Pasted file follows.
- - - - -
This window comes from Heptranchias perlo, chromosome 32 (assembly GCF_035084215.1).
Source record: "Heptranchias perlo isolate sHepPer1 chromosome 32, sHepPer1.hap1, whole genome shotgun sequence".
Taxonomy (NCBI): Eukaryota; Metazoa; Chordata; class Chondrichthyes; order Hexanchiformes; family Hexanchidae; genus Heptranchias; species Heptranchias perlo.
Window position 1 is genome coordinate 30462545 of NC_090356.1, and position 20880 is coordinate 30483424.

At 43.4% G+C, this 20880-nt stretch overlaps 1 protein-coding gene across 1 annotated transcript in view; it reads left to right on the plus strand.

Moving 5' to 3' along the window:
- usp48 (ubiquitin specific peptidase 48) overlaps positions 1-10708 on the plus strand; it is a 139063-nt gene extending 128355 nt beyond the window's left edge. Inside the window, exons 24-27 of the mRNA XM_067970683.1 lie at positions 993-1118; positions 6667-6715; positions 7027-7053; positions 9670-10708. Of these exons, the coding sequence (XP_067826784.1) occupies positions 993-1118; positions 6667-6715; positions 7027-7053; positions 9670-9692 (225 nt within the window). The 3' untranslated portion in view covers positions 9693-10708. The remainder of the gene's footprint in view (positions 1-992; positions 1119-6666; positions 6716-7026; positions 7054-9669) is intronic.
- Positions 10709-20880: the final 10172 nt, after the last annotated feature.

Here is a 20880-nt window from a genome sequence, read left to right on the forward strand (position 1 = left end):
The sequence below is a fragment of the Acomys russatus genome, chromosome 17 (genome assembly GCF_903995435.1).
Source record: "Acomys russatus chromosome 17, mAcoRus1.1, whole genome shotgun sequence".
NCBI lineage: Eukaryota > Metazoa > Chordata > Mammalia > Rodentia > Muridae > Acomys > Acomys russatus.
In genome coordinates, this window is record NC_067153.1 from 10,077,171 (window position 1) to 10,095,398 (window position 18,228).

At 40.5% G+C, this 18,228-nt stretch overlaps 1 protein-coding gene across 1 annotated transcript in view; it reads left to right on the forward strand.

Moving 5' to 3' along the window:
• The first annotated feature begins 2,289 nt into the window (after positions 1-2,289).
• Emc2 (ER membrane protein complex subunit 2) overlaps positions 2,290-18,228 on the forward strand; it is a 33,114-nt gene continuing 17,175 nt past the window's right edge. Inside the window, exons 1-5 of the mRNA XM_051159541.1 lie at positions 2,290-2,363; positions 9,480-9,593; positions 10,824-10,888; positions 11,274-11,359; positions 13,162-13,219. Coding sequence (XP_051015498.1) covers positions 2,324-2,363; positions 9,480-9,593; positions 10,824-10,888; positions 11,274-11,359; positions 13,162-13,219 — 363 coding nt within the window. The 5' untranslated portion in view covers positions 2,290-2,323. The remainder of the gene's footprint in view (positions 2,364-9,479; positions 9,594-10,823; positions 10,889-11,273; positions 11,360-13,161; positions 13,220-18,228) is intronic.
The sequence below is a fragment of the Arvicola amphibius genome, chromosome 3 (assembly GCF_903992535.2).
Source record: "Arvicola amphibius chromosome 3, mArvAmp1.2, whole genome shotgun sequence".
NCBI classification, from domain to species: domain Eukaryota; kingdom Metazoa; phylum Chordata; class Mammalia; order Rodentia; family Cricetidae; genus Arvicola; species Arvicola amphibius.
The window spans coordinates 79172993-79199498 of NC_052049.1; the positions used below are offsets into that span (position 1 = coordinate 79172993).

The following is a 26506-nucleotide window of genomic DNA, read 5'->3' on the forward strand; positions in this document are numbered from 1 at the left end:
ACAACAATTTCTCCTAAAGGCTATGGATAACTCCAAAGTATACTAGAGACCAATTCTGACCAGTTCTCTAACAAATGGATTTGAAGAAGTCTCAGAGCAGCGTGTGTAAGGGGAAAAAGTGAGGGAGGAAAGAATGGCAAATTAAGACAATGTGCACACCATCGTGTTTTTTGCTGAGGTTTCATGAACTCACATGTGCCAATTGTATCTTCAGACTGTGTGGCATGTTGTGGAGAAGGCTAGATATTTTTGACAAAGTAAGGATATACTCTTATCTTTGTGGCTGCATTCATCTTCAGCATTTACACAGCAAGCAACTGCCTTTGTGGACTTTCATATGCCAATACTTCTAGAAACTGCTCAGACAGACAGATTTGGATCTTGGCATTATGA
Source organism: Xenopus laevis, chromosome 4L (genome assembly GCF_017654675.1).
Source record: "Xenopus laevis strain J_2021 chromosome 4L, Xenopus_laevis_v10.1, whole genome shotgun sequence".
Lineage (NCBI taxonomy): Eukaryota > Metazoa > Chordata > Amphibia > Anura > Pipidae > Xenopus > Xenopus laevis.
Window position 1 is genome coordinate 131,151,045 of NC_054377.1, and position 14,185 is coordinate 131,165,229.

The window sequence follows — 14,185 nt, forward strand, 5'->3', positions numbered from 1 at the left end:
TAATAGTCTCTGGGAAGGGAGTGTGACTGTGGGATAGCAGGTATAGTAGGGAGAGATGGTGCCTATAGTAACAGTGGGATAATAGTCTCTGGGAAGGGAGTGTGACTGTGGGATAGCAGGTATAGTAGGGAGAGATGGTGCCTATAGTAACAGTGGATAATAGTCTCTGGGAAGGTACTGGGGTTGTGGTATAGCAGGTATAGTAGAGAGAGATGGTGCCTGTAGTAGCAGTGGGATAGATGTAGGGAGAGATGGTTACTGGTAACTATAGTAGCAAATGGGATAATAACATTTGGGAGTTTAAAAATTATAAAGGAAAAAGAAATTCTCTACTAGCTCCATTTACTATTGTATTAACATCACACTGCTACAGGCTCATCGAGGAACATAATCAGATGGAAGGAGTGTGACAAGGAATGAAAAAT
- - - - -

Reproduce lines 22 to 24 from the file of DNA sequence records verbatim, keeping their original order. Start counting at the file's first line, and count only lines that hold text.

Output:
The following is a 26506-nucleotide window of genomic DNA, read 5'->3' on the forward strand; positions in this document are numbered from 1 at the left end:
ACAACAATTTCTCCTAAAGGCTATGGATAACTCCAAAGTATACTAGAGACCAATTCTGACCAGTTCTCTAACAAATGGATTTGAAGAAGTCTCAGAGCAGCGTGTGTAAGGGGAAAAAGTGAGGGAGGAAAGAATGGCAAATTAAGACAATGTGCACACCATCGTGTTTTTTGCTGAGGTTTCATGAACTCACATGTGCCAATTGTATCTTCAGACTGTGTGGCATGTTGTGGAGAAGGCTAGATATTTTTGACAAAGTAAGGATATACTCTTATCTTTGTGGCTGCATTCATCTTCAGCATTTACACAGCAAGCAACTGCCTTTGTGGACTTTCATATGCCAATACTTCTAGAAACTGCTCAGACAGACAGATTTGGATCTTGGCATTATGA
Source organism: Xenopus laevis, chromosome 4L (genome assembly GCF_017654675.1).